Google Stadia is subtly reinventing itself to attract new games and players

Google’s Stadia cloud gaming service failed to land, and it’s been a tough ride ever since. But today at the Google for Games Developer Summit, it looks like Stadia could be heading in a promising direction, one that gives gamers and game developers a reason to pay attention. And the magic word is “free”. Free demos, free trials, free for developers, and hopefully without the friction that made Stadia such a difficult investment to start.

I want to start with something I wrote last February, when I explained how Google drastically reduced its Stadia ambitions from what had effectively “become a game company” to “offer a white label service to publishers games” instead. I wrote:

There is nothing inherently wrong with white labeling.

Done right, it might even unlock one of the most magical things about cloud gaming: the ability to instantly try out a game, wherever you are. While companies like Google already claim that games are “available instantly”, what they really mean is “after you sign up, log in and sometimes purchase a game”. This is partly due to the complex network of licensing agreements that game publishers have cloud services sign. But if game publishers were responsible for their own games, they might feel differently. They might give you Gaikai-esque instant access game demos again, the ones where you could tap a YouTube ad for a game and in fact start playing, without any friction.

Everything Google announces today points Stadia in that general direction.

This year, Google:

  • Let any Stadia game developer offer an instantly accessible free trial of their game that will no longer require you to log into a Stadia account to play – just a few clicks from YouTube, Google search ad, social media, etc. .
  • Let people browse the Stadia store for those free trials, totally free games, and games to buy without even needing to sign in to a Google account, let alone Stadia
  • Let developers port their Unreal Engine and Unity games to Stadia more easily, with tools like DXVK to automatically translate DirectX APIs – “so developers don’t have to modify their game rendering engine at all,” writes Justin Rende, representative of Stadia.
  • Let white label partners like AT&T sign up to use Google’s technology to offer their own free demos and paid games, a B2B offering now called “Immersive Stream for Games”

Google suggests trying out a game is just as easy now – easier if you click a direct link instead of browsing.
GIF by Google

The pitch, in short, goes something like this: For developers, it’s free and easy to bring your games to Google’s cloud platform and instantly put them in front of anyone. For gamers, Stadia is now a place to browse the games you’d like to try before you buy, completely risk-free – and if you like what you’re playing, you can keep playing it for as long as you want, wherever you want. you are. like, for a simple payment at the end of your free trial.

There is one thing, however, that you shouldn’t necessarily expect, even if Google is going to talk about it today: the company is not create your own emulator to bring Windows games to Stadia. I got a preview of the presentation, and it’s more of a suggestion and tutorial on how to use binary translation techniques than anything else. “This is not a reveal of a finished product or feature available to Stadia developers,” the company writes.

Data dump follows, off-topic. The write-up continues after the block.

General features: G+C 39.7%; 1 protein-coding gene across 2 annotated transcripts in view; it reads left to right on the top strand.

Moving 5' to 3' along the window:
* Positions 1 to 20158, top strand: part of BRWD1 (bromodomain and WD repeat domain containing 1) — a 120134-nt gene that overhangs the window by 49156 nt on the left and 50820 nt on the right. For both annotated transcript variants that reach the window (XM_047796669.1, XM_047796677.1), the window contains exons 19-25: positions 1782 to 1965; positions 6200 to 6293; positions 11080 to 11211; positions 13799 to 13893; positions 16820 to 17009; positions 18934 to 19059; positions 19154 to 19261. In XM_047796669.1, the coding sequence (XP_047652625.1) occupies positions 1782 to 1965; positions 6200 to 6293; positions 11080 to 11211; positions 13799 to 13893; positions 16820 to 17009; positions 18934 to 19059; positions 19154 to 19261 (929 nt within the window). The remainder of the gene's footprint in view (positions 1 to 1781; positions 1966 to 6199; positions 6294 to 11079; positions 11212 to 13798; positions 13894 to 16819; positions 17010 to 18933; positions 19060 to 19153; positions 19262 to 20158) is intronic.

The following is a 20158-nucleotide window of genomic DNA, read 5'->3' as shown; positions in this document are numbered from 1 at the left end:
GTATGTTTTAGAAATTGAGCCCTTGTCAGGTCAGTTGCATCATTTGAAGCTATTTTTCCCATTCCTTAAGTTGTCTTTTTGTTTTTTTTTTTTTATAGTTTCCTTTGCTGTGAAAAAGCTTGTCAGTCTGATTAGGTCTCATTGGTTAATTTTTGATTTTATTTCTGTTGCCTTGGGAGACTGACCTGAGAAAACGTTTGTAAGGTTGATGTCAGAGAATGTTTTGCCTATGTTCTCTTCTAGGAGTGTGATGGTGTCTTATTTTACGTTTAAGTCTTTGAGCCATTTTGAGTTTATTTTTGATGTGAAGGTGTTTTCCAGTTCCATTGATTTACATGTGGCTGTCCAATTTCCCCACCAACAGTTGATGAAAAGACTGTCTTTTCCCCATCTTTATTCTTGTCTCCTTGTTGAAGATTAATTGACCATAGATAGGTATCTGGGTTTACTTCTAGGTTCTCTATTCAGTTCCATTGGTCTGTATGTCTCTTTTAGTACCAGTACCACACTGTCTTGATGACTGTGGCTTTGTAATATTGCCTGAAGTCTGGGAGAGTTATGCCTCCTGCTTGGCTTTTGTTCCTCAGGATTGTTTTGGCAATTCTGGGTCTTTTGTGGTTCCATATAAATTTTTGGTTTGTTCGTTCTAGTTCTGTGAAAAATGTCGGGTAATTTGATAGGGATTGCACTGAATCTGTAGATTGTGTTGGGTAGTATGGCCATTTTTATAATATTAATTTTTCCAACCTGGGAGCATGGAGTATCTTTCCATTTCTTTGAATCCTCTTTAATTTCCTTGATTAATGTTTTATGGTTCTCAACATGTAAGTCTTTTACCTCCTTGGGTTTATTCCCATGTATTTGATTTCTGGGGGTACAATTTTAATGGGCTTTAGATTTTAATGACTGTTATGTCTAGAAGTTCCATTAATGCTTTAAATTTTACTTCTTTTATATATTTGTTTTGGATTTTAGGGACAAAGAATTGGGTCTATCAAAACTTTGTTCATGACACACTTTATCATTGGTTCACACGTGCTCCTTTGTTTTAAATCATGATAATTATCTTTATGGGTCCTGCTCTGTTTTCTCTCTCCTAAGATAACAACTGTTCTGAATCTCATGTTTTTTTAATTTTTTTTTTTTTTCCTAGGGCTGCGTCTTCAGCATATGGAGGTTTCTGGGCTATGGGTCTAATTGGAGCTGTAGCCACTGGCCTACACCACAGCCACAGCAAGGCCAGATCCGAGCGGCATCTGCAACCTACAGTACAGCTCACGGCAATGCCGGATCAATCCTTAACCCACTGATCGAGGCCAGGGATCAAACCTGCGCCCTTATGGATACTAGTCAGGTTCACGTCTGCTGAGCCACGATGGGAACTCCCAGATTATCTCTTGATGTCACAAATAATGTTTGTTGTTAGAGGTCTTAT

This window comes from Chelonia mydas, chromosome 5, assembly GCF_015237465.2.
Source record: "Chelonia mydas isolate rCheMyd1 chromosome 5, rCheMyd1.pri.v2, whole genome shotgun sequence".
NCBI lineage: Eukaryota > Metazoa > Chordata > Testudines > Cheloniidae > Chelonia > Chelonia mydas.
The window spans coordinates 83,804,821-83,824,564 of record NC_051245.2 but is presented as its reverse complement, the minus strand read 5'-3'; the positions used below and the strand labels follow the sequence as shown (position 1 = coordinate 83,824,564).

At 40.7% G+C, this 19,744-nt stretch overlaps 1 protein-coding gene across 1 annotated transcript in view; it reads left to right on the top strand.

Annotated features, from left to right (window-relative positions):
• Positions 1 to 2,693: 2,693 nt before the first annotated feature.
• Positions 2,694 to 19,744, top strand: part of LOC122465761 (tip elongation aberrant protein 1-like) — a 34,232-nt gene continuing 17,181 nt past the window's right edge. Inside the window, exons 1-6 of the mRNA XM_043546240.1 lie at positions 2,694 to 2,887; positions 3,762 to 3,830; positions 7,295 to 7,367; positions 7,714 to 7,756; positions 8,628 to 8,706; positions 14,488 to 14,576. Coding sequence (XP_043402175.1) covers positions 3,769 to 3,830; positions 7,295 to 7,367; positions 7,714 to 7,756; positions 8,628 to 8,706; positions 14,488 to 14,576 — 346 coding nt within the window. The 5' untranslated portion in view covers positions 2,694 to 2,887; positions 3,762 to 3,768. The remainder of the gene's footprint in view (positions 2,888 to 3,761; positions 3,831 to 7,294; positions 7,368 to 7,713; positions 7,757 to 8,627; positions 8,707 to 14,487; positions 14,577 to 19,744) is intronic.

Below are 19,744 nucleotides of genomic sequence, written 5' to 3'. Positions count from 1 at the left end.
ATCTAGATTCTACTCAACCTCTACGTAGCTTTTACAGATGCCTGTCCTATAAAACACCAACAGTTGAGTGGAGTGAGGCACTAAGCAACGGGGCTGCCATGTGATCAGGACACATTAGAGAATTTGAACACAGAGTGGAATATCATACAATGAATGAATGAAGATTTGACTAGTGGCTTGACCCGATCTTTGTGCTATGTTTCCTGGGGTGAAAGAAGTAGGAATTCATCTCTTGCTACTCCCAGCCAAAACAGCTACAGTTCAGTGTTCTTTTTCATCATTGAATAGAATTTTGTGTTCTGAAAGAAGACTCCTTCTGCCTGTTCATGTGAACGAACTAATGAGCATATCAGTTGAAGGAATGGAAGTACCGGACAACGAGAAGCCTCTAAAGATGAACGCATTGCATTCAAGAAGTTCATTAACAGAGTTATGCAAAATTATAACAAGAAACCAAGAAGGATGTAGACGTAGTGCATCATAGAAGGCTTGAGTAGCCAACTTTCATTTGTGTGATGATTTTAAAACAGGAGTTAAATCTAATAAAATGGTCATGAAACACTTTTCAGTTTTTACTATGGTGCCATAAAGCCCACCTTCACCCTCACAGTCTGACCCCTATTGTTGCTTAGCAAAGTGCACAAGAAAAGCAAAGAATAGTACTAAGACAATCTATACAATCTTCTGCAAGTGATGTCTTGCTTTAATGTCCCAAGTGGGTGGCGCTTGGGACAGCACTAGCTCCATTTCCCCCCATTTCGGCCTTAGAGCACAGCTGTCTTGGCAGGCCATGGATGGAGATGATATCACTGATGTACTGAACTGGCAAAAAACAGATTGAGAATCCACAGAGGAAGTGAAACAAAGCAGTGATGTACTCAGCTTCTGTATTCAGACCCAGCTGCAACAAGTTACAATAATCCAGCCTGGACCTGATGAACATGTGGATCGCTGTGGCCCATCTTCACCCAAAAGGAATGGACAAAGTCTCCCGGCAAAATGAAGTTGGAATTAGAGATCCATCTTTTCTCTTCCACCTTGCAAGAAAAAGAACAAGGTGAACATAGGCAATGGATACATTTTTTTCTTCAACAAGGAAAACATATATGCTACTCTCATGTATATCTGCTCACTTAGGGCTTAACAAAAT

Some developers are already working with the new porting tools from Google.

Without it, the big question is how much friction remains. I certainly don’t have any experience porting games between platforms so I can’t comment there, but even the free trial experience for gamers isn’t enough the instant dream since you will still need to be logged into a Google account for now. But Stadia spokesperson Justin Rende also said the company “continues to experiment with the goal of removing friction where we can,” and not having to verify a Google Account when diving into Stadia would be a big step up from Google’s first free trials in October. The fewer clicks, the better.

And it’s hard to break free.

I guess it’s not this hard to find for free Games these days – the Epic Games Store is giving them away every Friday, and free titles like fortnite and Genshin Impact dominate the world. But finding a free cloud gaming PC to play on, when all you have is a weak phone, tablet or laptop, is quite another thing. I would have killed for that when I was a kid.

If your internet connection is ready, you can already play Crayta, Destiny 2, Hitman, PUBG, Super Bomberman R onlineand a handful of big game demos like Rainbow Six: Extraction and Resident Evil Village for free on Stadia. Today it will bring a free timed trial of Chance of rain 2 as well, and Google says AT&T will soon announce another game beyond free Batman: Arkham Knight sessions he offered last October.

I’ll be eager to see if Google’s changes prompt companies to bring a whole lot more free stuff to Stadia – and how it all might tie into its once-secret vision to become the biggest games platform in the world.

If you’re interested, you can watch the Google for Games Summit here.